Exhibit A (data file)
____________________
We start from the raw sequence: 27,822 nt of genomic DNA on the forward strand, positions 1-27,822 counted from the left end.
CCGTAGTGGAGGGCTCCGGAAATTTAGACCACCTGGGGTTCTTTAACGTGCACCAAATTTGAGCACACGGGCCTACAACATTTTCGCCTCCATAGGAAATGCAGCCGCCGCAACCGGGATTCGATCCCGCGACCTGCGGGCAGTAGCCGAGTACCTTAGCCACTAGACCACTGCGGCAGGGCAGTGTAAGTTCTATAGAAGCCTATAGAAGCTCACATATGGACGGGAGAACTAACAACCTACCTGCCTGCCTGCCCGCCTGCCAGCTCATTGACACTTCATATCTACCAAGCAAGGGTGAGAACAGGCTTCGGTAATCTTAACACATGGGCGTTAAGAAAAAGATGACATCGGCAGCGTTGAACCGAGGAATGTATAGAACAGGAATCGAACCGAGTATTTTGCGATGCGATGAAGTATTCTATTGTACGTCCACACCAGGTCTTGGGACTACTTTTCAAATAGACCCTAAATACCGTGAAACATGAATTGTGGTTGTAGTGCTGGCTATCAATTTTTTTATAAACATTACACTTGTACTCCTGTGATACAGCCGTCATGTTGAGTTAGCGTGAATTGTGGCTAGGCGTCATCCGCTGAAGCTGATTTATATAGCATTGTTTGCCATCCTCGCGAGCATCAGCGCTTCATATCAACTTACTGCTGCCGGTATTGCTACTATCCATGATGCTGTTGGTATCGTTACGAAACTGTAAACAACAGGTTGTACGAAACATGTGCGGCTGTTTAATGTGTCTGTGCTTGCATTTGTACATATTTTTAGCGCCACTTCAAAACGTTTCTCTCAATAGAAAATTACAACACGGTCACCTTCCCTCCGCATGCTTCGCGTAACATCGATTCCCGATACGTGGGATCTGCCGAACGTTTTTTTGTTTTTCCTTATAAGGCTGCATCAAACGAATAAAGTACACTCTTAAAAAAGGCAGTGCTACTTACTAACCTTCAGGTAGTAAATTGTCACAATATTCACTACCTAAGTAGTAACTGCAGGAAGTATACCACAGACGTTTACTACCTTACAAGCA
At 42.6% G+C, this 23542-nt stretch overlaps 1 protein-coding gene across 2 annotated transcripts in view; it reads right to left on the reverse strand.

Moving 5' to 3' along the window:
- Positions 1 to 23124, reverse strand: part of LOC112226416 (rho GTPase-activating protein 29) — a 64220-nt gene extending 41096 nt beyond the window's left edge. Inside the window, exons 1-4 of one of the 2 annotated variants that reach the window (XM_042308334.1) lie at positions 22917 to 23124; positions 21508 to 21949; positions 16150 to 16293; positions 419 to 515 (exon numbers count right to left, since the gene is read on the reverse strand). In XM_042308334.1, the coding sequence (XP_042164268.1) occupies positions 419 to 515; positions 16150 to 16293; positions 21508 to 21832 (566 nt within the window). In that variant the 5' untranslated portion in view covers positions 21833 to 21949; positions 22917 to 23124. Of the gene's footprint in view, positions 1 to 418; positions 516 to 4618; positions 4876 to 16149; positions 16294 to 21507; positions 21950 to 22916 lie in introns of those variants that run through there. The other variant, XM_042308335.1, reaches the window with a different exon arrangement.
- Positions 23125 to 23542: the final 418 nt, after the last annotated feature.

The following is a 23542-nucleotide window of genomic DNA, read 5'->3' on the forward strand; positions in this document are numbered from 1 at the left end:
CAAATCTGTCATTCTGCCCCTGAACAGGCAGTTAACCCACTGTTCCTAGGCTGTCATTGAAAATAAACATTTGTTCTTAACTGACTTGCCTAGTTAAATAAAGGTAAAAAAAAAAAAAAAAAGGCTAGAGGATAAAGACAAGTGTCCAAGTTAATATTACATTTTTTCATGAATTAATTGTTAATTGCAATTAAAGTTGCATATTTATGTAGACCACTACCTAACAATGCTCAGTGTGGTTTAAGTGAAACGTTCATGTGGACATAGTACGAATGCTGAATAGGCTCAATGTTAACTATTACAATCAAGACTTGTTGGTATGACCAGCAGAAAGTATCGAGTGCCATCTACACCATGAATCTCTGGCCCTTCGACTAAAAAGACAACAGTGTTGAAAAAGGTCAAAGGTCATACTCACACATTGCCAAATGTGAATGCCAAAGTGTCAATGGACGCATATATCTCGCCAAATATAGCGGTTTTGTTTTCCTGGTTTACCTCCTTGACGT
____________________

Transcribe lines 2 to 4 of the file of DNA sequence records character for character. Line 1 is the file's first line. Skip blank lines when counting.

CCGTAGTGGAGGGCTCCGGAAATTTAGACCACCTGGGGTTCTTTAACGTGCACCAAATTTGAGCACACGGGCCTACAACATTTTCGCCTCCATAGGAAATGCAGCCGCCGCAACCGGGATTCGATCCCGCGACCTGCGGGCAGTAGCCGAGTACCTTAGCCACTAGACCACTGCGGCAGGGCAGTGTAAGTTCTATAGAAGCCTATAGAAGCTCACATATGGACGGGAGAACTAACAACCTACCTGCCTGCCTGCCCGCCTGCCAGCTCATTGACACTTCATATCTACCAAGCAAGGGTGAGAACAGGCTTCGGTAATCTTAACACATGGGCGTTAAGAAAAAGATGACATCGGCAGCGTTGAACCGAGGAATGTATAGAACAGGAATCGAACCGAGTATTTTGCGATGCGATGAAGTATTCTATTGTACGTCCACACCAGGTCTTGGGACTACTTTTCAAATAGACCCTAAATACCGTGAAACATGAATTGTGGTTGTAGTGCTGGCTATCAATTTTTTTATAAACATTACACTTGTACTCCTGTGATACAGCCGTCATGTTGAGTTAGCGTGAATTGTGGCTAGGCGTCATCCGCTGAAGCTGATTTATATAGCATTGTTTGCCATCCTCGCGAGCATCAGCGCTTCATATCAACTTACTGCTGCCGGTATTGCTACTATCCATGATGCTGTTGGTATCGTTACGAAACTGTAAACAACAGGTTGTACGAAACATGTGCGGCTGTTTAATGTGTCTGTGCTTGCATTTGTACATATTTTTAGCGCCACTTCAAAACGTTTCTCTCAATAGAAAATTACAACACGGTCACCTTCCCTCCGCATGCTTCGCGTAACATCGATTCCCGATACGTGGGATCTGCCGAACGTTTTTTTGTTTTTCCTTATAAGGCTGCATCAAACGAATAAAGTACACTCTTAAAAAAGGCAGTGCTACTTACTAACCTTCAGGTAGTAAATTGTCACAATATTCACTACCTAAGTAGTAACTGCAGGAAGTATACCACAGACGTTTACTACCTTACAAGCA
At 42.6% G+C, this 23542-nt stretch overlaps 1 protein-coding gene across 2 annotated transcripts in view; it reads right to left on the reverse strand.

Moving 5' to 3' along the window: